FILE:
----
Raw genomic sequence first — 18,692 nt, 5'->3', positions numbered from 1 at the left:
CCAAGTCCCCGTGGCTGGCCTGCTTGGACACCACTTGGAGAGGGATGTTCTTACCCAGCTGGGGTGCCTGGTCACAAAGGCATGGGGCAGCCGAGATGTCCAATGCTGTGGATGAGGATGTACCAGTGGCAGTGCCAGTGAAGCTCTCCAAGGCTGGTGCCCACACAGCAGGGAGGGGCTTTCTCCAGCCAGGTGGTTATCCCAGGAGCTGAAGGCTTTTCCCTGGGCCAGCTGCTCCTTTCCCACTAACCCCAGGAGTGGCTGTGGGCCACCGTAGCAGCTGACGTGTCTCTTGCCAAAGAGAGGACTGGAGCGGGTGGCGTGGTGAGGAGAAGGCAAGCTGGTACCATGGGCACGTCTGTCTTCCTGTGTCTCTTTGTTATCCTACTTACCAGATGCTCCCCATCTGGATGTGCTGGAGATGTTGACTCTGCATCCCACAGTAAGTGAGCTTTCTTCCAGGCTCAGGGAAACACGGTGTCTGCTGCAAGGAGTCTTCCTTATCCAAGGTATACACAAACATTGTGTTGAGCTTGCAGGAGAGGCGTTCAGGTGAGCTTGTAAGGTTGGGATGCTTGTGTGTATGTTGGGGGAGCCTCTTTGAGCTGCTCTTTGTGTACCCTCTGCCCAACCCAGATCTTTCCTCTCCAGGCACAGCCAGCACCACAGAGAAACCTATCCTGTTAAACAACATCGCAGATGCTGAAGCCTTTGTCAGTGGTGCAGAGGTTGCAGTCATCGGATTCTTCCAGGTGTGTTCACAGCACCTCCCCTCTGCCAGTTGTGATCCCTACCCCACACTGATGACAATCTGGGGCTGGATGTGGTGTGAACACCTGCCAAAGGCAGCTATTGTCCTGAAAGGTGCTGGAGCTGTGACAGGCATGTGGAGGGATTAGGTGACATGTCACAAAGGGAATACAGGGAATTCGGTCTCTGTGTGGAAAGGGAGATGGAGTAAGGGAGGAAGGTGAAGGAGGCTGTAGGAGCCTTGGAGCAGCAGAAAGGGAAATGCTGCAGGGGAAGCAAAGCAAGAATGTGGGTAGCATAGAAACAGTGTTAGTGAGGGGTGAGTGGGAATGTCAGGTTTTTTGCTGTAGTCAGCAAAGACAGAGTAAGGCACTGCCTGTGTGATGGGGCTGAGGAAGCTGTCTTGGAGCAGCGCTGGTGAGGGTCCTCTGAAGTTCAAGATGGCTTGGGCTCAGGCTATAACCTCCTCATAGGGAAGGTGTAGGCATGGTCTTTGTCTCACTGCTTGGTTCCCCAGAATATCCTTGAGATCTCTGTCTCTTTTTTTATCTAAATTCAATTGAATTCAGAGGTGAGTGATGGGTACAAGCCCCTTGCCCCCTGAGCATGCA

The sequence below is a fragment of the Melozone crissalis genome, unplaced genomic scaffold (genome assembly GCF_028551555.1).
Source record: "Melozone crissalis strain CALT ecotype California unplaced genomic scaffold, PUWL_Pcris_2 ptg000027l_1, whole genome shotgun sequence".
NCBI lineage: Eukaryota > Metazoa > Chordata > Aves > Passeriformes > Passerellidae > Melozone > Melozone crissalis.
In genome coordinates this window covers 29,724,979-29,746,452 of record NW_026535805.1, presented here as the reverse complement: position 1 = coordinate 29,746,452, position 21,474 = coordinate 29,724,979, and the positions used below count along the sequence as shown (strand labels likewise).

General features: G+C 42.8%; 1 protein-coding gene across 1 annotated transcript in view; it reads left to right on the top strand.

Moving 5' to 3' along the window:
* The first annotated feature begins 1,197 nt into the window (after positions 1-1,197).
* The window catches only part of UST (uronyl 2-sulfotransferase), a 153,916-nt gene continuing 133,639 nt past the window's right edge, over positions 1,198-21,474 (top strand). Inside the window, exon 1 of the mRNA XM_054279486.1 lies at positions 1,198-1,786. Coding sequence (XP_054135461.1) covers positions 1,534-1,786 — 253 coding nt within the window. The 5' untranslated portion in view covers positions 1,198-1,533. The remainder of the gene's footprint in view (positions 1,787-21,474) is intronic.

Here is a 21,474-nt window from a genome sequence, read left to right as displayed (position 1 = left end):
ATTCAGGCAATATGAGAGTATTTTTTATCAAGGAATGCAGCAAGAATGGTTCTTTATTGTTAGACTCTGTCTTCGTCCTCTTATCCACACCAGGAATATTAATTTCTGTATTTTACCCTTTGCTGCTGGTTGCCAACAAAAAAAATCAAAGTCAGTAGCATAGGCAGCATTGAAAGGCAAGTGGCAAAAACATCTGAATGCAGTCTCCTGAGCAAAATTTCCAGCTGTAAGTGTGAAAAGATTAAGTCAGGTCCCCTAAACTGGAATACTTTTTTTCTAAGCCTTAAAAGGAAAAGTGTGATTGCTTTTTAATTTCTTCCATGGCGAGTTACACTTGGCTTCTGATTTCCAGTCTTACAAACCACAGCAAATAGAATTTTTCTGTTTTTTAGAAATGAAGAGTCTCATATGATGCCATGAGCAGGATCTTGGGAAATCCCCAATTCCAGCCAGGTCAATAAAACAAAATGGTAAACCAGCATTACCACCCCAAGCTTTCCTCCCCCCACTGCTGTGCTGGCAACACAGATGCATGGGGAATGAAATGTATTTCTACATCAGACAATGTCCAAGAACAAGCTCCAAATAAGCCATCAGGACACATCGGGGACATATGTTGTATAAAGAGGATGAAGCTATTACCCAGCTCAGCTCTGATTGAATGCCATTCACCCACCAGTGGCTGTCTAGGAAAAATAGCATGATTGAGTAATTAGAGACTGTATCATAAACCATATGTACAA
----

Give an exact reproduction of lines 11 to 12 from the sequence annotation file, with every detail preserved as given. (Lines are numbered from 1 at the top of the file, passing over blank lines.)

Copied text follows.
Here is a 21,474-nt window from a genome sequence, read left to right as displayed (position 1 = left end):
ATTCAGGCAATATGAGAGTATTTTTTATCAAGGAATGCAGCAAGAATGGTTCTTTATTGTTAGACTCTGTCTTCGTCCTCTTATCCACACCAGGAATATTAATTTCTGTATTTTACCCTTTGCTGCTGGTTGCCAACAAAAAAAATCAAAGTCAGTAGCATAGGCAGCATTGAAAGGCAAGTGGCAAAAACATCTGAATGCAGTCTCCTGAGCAAAATTTCCAGCTGTAAGTGTGAAAAGATTAAGTCAGGTCCCCTAAACTGGAATACTTTTTTTCTAAGCCTTAAAAGGAAAAGTGTGATTGCTTTTTAATTTCTTCCATGGCGAGTTACACTTGGCTTCTGATTTCCAGTCTTACAAACCACAGCAAATAGAATTTTTCTGTTTTTTAGAAATGAAGAGTCTCATATGATGCCATGAGCAGGATCTTGGGAAATCCCCAATTCCAGCCAGGTCAATAAAACAAAATGGTAAACCAGCATTACCACCCCAAGCTTTCCTCCCCCCACTGCTGTGCTGGCAACACAGATGCATGGGGAATGAAATGTATTTCTACATCAGACAATGTCCAAGAACAAGCTCCAAATAAGCCATCAGGACACATCGGGGACATATGTTGTATAAAGAGGATGAAGCTATTACCCAGCTCAGCTCTGATTGAATGCCATTCACCCACCAGTGGCTGTCTAGGAAAAATAGCATGATTGAGTAATTAGAGACTGTATCATAAACCATATGTACAA